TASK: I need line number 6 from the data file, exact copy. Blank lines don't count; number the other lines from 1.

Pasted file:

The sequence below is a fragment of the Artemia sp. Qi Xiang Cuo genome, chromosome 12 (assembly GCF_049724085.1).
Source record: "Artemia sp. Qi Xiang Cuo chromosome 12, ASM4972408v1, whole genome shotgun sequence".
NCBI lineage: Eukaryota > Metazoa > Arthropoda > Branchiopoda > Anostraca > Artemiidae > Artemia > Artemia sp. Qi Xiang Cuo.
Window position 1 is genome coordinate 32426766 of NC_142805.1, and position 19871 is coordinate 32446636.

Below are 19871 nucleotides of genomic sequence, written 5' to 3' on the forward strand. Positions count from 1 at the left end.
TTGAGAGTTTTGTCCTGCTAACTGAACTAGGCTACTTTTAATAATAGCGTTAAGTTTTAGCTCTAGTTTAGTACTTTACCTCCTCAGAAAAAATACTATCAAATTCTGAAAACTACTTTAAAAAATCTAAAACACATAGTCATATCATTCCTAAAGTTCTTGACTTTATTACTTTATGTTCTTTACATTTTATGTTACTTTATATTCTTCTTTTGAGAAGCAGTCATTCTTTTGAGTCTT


TTGAGAGTTTTGTCCTGCTAACTGAACTAGGCTACTTTTAATAATAGCGTTAAGTTTTAGCTCTAGTTTAGTACTTTACCTCCTCAGAAAAAATACTATCAAATTCTGAAAACTACTTTAAAAAATCTAAAACACATAGTCATATCATTCCTAAAGTTCTTGACTTTATTACTTTATGTTCTTTACATTTTATGTTACTTTATATTCTTCTTTTGAGAAGCAGTCATTCTTTTGAGTCTT